# Is there some sort of relationship between SVD decomposition and diagonalizability?

If $L$ is a linear operator acting on a hilbert space $H$ of dimension $n$ ( $L: H \to H$ ), then I know the following

1. If $L$ is normal operator then in some orthonormal basis $B$, matrix representation of $L$, $[L]_{B}$ will be a diagonal matrix.
2. If sum of dimensions of eigen spaces of $L$ is equal to $n$ then in some non-orthonormal basis matrix representation of $L$ is diagonal.
3. In general for any $L$, if its matrix representation in a basis $B$ is $[L]_B$ then $[L_B] = UDV$ where $U,V$ are unitary matrices and $D$ a diagonal matrix.

I can see that point $1$ and $2$ are the same thing ie if $L$ is normal operator. Is there any other relationship between SVD decomposition and diagonalizability ?

• Could you clarify the notation $[L]_B$? May 7, 2015 at 18:33
• I don't think so. Every matrix has an SVD, not all are diagonalisable. Note that diagonalisable means that you can find a basis change for both the range and domain that results in a diagonal operator, whereas the SVD has different bases for the domain and range. May 7, 2015 at 18:33
• $[L]_{B}$ stands for matrix representation of linear operator $L$ in basis $B$. May 7, 2015 at 18:43
• For a matrix $A$, its eigenvalue decomposition and SVD are the same if and only if $A$ is a symmetric positive definite matrix. I'm too lazy to translate that into the $[L]_B$ notation. May 7, 2015 at 18:59
• the more common terms are "positive semi-definite" or, in the context of operator theory, just "positive" (as opposed to strictly positive). May 7, 2015 at 19:28

I think the best way to describe the relationship between SVD of a matrix (I'll just use $A$) and diagonalizability, and what makes it possible for every matrix to have a SVD, is because it is more closely related to the eigendecomposition of $AA^*$ and $A^*A$ (these matrices are positive semidefinite and is therefore always unitarily diagonalizable) than to $A$ itself. Notice that for $A=UDV$ we have $$AA^*=UDVV^*D^*U^*=UD^2U^*$$ and similarly we have $A^*A=V^*D^2V$. So $D$ is actually the square root of the eigenvalues of $AA^*$ and $A^*A$. Furthermore $U$ consists of eigenvectors for $AA^*$ and similarly $V$ consists of eigenvectors for $A^*A$.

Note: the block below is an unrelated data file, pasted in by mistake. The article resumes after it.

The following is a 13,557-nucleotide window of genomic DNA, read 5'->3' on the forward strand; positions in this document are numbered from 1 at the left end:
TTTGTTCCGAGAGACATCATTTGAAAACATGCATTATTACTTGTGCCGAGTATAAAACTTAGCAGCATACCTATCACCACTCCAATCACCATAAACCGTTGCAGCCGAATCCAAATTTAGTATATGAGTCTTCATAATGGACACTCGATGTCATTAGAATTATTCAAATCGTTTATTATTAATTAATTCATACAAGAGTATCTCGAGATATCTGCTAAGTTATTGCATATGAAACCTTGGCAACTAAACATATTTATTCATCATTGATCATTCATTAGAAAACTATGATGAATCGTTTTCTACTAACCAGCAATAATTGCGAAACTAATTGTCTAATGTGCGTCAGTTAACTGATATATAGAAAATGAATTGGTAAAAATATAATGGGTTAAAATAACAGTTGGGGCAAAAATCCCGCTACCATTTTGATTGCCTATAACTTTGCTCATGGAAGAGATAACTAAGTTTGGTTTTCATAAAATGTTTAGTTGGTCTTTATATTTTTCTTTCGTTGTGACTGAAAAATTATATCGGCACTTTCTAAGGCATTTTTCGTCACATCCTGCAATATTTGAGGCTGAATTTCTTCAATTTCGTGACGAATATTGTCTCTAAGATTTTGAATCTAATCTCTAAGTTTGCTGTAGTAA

• thanks did not think in terms of $AA^*$, is an interesting way to look. May 7, 2015 at 20:07
• pleasure. it becomes even more relevant if the matrix $A$ is not square, ie your transformation is between spaces with different dimensions. May 9, 2015 at 6:03

For any normal matrix, we can obtain an SVD from any spectral decomposition (i.e. orthonormal diagonalization).

Let $L$ be normal. There exists a unitary matrix (orthonormal change of basis) $V$ such that $L = VDV^*$, where $$D = \pmatrix{\lambda_1 \\ & \ddots \\ & & \lambda_n}$$ With $\lambda_k \in \Bbb C$. We define the function $$\operatorname{sgn}(x) = \begin{cases} \frac{x}{|x|} & x \neq 0\\ 1 & x = 0 \end{cases}$$ We then write $D = U'\Sigma$, where $$U' = \pmatrix{ \operatorname{sgn}(\lambda_1)\\ &\ddots\\ && \operatorname{sgn}(\lambda_n) }, \quad \Sigma = \pmatrix{ |\lambda_1|\\ & \ddots \\ &&|\lambda_n| }$$ Thus, we have $L = VU'\Sigma V^*$. Define $U = VU'$. Note that $U$ is the product of unitary matrix, and is therefore itself unitary. It follows that $L = U\Sigma V^*$ is a SVD of $L$.

If the matrix is not normal, then there is no such direct connection between diagonalization and SVD. That is, only the things that we can do with orthonormal changes of basis allow us to deduce the SVD.

We do have some interesting general relationships between eigenvalues and singular values, though. Suppose $s_1,\dots,s_n$ are the singular values in decreasing order and $\lambda_1,\dots,\lambda_n$ are the eigenvalues in order of decreasing magnitude. Then Weyl's majorant theorem (Bhatia "Matrix Analysis", p. 42) states, among other things, that for any $p \geq 0$ and $k = 1,\dots,n$, we have $$\prod_{j=1}^k |\lambda_j| \leq \prod_{j=1}^k s_j \\ \sum_{j=1}^k |\lambda_j|^p \leq \sum_{j=1}^k s_1^p$$